So, given a batch size of 32, 64 channels in and out, and a 224×224 image, by the time we reach the kernel generation phase, we have determined:

- That we will
*fuse*the ReLU into the convolution kernel (more on this in a bit) - The ranges of the various indexes are:

`Index Range`

ci 64

co 64

i 3

j 3

n 32

x 224

y 224 - There are additional constraints on the indexes not implied by the index ranges:
`0 <= x+i-1 < 224`

Note: these constraints produce the 0 padding needed by “same” convolutions

0 <= y+j-1 < 224

## Flattening

The next step in kernel generation is *flattening*. Flattening transforms the Tile code into a simple table. Basically, given the fact that we know the full memory layout of each of the tensors, we can convert the tensor accesses into a memory location that is represented as an affine polynomial over the indexes. As a simplified example, imagine a 16×16 matrix M, represented in memory as a packed C style buffer. If we wanted to access `M[i, i+j]`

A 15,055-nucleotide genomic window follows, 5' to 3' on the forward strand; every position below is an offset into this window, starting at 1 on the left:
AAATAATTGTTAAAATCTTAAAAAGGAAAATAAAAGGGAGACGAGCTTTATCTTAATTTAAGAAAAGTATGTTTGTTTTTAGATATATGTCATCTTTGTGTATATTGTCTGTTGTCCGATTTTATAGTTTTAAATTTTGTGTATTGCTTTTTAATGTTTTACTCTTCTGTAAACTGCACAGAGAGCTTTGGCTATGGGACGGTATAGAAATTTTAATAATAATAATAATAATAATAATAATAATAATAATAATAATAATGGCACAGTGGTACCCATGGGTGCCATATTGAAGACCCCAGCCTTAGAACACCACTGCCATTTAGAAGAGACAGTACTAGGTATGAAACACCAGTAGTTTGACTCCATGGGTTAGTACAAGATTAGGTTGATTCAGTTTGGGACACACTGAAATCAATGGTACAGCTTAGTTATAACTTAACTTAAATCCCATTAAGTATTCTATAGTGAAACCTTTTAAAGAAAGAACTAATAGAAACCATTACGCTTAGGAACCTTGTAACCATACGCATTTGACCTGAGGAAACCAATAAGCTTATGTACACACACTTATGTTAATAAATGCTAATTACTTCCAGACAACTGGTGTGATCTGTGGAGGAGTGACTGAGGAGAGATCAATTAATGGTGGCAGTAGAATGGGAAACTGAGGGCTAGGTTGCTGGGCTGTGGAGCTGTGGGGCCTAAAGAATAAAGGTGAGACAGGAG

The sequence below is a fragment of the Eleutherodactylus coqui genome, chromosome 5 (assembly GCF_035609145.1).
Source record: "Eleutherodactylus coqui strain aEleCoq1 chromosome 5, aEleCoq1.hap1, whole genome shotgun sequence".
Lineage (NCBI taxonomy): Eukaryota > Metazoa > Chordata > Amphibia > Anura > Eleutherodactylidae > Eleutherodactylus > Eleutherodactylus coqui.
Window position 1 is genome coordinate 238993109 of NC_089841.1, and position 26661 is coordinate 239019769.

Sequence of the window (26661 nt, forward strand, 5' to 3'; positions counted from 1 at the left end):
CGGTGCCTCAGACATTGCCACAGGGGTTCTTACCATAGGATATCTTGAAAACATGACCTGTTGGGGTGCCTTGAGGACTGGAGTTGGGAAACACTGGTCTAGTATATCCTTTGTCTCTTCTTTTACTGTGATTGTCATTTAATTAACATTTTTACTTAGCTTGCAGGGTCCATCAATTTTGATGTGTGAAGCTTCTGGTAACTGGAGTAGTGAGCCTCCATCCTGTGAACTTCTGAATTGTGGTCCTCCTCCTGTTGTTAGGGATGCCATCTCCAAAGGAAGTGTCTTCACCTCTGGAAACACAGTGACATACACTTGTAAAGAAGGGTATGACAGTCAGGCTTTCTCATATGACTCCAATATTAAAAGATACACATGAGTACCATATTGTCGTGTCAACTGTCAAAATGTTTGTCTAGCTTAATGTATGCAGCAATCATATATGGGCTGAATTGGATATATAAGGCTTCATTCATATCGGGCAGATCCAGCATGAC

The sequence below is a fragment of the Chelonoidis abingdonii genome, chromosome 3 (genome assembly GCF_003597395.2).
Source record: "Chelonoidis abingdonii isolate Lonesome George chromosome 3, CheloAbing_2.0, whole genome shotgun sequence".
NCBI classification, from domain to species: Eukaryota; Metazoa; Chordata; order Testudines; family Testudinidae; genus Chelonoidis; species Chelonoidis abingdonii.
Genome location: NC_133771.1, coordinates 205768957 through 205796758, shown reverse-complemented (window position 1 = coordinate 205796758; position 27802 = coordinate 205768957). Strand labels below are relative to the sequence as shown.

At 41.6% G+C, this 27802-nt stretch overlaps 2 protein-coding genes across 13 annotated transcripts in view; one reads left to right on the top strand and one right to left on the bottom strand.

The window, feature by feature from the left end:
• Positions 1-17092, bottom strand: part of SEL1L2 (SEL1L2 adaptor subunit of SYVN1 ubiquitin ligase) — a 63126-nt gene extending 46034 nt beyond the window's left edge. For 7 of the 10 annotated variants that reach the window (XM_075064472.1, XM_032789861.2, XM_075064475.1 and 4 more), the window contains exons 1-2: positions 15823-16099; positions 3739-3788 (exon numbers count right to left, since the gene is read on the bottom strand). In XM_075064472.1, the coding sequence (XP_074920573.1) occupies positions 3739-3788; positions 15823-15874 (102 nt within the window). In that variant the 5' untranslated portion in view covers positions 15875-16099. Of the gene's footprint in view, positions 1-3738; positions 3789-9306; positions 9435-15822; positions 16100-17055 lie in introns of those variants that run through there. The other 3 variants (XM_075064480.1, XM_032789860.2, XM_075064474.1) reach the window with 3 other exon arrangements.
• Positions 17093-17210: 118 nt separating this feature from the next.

, we could just access the memory located `16*i + 1*(i + j) == 17*i + j`

elements into `M`

. If each tensor dimension’s access is an affine polynomial of the index variables, then the entire memory access is also just an affine polynomial. Thus flattened, the entire convolution is just a set of numbers: for each index variable, and each tensor, what is the index multiplier (or stride in numpy terms)? In our example, again assuming standard C style layout, we get (from our debug logging):

Contraction kernel_ID_0:

O[n, x, y, co : N, X, Y, CO] = +(D[n, -1 + i + x, -1 + j + y, ci] * K[i, j, co, ci])

Range O D K

ci 64 0 1 1

co 64 1 0 64

i 3 0 14336 12288

j 3 0 64 4096

n 32 3211264 3211264 0

x 224 14336 14336 0

y 224 64 64 0

off 0 -14400 0

Here `off`

represents the fixed offset (caused in this case by the -1 constant used to center the convolutions).

Looking at this table in detail, we can see why the listed strides correspond to the specified Tile function. Take for example the value for index `i`

and tensor `D`

. Index `i`

is used in the second dimension of `D`

, and for each `i`

, that dimension moves by 1. Since the lower two dimensions have sizes of 224 and 64 respectively, and since `i`

is not used elsewhere in `D`